Monday, April 13, 2015

A Sparrow in Terezin {Review}

A Sparrow in Terezin (Hidden Masterpiece #2)
A Sparrow in Terezin by Kristy Cambron
Visit the Author's website HERE
Book Two in Hidden Masterpiece
Publisher: Thomas Nelson
Publishing Date: April 7, 2015

Two women, one in the present day and one in 1942, each hope for a brighter future. But they'll both have to battle through their darkest days to reach it.

"Today. "With the grand opening of her new gallery and a fairytale wedding months away, Sera James appears to have a charmed life. But in an instant, the prospect of a devastating legal battle surrounding her fiance threatens to tear her dreams apart. Sera and William rush to marry and are thrust into a world of doubt and fear as they defend charges that could separate them for life.

"June 1942. "After surviving the Blitz bombings that left many Londoners with shattered lives, Kaja Makovsky prayed for the war to end so she could return home to Prague. But despite the horrors of war, the gifted journalist never expected to see a headline screaming the extermination of Jews in work camps. Half-Jewish with her family in danger, Kaja has no choice but to risk everything to get her family out of Prague. But with the clutches of evil all around, her escape plan crumbles into deportation, and Kaja finds herself in a new reality as the art teacher to the children of Terezin.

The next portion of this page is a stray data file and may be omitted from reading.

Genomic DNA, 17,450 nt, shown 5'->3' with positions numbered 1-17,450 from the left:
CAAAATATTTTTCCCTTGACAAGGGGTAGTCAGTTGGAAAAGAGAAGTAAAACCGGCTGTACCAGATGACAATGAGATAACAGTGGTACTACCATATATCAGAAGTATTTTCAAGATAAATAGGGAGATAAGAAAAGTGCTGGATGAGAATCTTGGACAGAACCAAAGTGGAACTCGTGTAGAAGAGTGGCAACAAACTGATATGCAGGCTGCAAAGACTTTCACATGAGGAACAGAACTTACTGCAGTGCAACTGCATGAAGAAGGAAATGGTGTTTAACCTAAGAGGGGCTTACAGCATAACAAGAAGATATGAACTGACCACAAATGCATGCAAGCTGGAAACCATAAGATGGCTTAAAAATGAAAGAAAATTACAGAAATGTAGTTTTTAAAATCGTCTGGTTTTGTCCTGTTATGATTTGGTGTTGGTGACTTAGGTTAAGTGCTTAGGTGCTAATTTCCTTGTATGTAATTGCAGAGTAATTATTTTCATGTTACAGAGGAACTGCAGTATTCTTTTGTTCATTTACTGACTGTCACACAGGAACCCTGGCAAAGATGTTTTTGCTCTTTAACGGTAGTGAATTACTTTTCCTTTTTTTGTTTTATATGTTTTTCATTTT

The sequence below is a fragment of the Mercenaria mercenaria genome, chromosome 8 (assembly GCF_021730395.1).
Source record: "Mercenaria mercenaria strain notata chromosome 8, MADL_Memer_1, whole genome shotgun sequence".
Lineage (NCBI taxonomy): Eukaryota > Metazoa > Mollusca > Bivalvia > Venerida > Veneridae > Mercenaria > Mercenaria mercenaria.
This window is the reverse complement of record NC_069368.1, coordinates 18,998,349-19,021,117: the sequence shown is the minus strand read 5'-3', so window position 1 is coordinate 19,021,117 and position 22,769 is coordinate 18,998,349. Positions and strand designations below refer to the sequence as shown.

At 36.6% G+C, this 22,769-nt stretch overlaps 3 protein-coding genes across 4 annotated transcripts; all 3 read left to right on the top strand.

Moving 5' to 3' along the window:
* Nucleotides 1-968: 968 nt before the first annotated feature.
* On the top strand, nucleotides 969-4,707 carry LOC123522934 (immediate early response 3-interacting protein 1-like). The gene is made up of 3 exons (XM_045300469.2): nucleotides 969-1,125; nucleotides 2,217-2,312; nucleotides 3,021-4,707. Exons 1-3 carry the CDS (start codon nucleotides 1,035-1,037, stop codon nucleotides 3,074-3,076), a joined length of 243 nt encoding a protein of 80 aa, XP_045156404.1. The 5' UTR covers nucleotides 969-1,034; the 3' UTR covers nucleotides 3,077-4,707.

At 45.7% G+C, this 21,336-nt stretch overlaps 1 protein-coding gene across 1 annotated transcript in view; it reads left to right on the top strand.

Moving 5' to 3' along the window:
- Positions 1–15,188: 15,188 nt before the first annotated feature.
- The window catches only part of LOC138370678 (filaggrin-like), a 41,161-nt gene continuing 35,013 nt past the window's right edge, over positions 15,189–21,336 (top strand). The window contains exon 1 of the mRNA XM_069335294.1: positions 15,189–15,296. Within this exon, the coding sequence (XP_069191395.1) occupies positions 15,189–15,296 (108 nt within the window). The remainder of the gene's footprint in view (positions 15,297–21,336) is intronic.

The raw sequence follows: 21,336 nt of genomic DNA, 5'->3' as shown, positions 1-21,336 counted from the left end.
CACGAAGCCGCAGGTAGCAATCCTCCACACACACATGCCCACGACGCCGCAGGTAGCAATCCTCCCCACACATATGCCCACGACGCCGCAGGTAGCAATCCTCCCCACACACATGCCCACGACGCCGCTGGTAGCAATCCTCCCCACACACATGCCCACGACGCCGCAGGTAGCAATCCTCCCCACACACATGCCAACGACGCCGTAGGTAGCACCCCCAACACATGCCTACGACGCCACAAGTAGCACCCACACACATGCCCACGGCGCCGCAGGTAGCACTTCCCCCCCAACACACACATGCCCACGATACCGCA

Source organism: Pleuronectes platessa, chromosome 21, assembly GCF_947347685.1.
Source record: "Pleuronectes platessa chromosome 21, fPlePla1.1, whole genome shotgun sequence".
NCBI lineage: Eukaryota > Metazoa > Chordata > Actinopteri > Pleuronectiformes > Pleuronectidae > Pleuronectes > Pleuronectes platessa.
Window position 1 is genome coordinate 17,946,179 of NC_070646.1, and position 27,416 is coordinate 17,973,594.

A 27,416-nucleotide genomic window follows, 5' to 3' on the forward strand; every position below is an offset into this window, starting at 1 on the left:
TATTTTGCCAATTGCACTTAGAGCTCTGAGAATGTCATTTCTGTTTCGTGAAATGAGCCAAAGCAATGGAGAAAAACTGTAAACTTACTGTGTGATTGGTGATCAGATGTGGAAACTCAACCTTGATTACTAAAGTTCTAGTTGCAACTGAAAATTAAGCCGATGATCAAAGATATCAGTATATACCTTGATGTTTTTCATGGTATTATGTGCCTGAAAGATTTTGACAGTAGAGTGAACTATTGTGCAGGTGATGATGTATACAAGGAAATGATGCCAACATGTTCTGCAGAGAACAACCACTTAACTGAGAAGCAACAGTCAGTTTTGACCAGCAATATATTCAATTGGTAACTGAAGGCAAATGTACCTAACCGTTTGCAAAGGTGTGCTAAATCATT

Bound by a story of hope and the survival of one little girl, both Sera and Kaja will fight to protect all they hold dear.

I received a copy of this book for review from the publisher via Litfuse Publicity in exchange for an honest review. All opinions are my own. Buy a copy today! 

My Thoughts:
I hope it is well established by now that I loved Cambron's first book, "The Butterfly and the Violin". It was touching and beautiful. To say, then, that I was excited for this follow up would be an understatement. And spoiler alert: Cambron still has it.